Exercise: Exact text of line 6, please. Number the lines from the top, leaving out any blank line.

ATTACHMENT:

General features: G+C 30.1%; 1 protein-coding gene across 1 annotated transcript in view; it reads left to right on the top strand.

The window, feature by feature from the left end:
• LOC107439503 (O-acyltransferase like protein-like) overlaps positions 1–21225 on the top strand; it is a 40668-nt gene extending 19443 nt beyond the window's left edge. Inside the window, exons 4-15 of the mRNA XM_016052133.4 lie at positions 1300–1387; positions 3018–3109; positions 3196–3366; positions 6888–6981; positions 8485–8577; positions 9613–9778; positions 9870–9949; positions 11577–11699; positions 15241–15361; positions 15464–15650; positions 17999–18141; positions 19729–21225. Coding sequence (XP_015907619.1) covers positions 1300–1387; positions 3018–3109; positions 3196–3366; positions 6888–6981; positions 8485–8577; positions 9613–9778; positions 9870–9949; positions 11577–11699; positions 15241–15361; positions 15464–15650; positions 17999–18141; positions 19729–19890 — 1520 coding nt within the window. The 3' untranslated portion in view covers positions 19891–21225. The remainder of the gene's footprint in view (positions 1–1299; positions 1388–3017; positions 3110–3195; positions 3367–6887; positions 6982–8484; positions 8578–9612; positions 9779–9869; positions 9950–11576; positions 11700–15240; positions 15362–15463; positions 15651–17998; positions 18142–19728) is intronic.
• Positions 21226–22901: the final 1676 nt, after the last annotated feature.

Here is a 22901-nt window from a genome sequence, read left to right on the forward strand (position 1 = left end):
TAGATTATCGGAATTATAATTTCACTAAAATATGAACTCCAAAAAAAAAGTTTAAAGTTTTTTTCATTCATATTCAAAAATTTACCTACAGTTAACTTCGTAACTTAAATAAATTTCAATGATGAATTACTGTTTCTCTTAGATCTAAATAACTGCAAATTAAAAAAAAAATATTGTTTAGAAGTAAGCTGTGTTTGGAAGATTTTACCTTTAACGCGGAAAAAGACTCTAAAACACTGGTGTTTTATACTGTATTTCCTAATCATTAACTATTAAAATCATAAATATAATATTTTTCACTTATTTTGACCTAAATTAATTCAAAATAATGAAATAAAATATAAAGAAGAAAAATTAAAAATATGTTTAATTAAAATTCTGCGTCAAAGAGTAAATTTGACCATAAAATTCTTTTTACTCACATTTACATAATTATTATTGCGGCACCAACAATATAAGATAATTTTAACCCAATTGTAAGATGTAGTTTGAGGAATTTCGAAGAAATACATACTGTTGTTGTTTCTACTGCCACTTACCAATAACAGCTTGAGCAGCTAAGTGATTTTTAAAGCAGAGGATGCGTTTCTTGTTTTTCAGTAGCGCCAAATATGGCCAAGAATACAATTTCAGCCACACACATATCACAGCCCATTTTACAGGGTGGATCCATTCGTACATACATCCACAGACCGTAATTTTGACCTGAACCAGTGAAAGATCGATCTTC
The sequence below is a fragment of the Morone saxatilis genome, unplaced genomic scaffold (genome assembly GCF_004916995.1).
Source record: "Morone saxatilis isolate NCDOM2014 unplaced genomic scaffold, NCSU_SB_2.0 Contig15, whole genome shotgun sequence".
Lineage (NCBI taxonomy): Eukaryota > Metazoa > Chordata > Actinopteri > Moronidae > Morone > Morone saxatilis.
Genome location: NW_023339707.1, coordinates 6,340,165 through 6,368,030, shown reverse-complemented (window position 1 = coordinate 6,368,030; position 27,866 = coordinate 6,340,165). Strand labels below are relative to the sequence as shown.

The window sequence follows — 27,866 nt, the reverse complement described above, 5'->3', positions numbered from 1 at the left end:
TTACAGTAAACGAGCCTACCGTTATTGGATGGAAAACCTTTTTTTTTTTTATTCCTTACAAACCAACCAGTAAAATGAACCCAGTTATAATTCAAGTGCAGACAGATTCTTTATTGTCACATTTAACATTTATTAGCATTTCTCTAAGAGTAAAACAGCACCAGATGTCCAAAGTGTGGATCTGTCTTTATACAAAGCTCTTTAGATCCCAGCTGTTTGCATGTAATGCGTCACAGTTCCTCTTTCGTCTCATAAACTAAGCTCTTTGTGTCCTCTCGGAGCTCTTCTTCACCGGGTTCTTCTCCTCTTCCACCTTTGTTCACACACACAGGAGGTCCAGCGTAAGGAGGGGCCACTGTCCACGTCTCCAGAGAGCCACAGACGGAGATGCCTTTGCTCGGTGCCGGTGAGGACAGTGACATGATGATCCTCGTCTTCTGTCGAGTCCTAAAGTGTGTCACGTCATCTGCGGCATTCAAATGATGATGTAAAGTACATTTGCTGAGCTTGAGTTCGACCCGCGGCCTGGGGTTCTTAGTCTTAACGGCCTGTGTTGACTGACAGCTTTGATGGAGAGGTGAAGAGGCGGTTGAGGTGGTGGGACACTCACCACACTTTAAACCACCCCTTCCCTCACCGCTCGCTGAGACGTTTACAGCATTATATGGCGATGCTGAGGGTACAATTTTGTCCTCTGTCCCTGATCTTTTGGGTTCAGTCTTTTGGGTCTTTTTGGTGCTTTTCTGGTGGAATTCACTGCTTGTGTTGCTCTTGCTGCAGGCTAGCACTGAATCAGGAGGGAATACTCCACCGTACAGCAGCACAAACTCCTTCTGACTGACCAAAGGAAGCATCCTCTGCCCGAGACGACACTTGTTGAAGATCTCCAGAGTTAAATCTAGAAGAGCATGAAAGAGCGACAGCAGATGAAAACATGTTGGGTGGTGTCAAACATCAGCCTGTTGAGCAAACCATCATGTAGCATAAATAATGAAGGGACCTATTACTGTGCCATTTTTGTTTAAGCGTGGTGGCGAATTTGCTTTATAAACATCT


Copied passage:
TAGATTATCGGAATTATAATTTCACTAAAATATGAACTCCAAAAAAAAAGTTTAAAGTTTTTTTCATTCATATTCAAAAATTTACCTACAGTTAACTTCGTAACTTAAATAAATTTCAATGATGAATTACTGTTTCTCTTAGATCTAAATAACTGCAAATTAAAAAAAAAATATTGTTTAGAAGTAAGCTGTGTTTGGAAGATTTTACCTTTAACGCGGAAAAAGACTCTAAAACACTGGTGTTTTATACTGTATTTCCTAATCATTAACTATTAAAATCATAAATATAATATTTTTCACTTATTTTGACCTAAATTAATTCAAAATAATGAAATAAAATATAAAGAAGAAAAATTAAAAATATGTTTAATTAAAATTCTGCGTCAAAGAGTAAATTTGACCATAAAATTCTTTTTACTCACATTTACATAATTATTATTGCGGCACCAACAATATAAGATAATTTTAACCCAATTGTAAGATGTAGTTTGAGGAATTTCGAAGAAATACATACTGTTGTTGTTTCTACTGCCACTTACCAATAACAGCTTGAGCAGCTAAGTGATTTTTAAAGCAGAGGATGCGTTTCTTGTTTTTCAGTAGCGCCAAATATGGCCAAGAATACAATTTCAGCCACACACATATCACAGCCCATTTTACAGGGTGGATCCATTCGTACATACATCCACAGACCGTAATTTTGACCTGAACCAGTGAAAGATCGATCTTC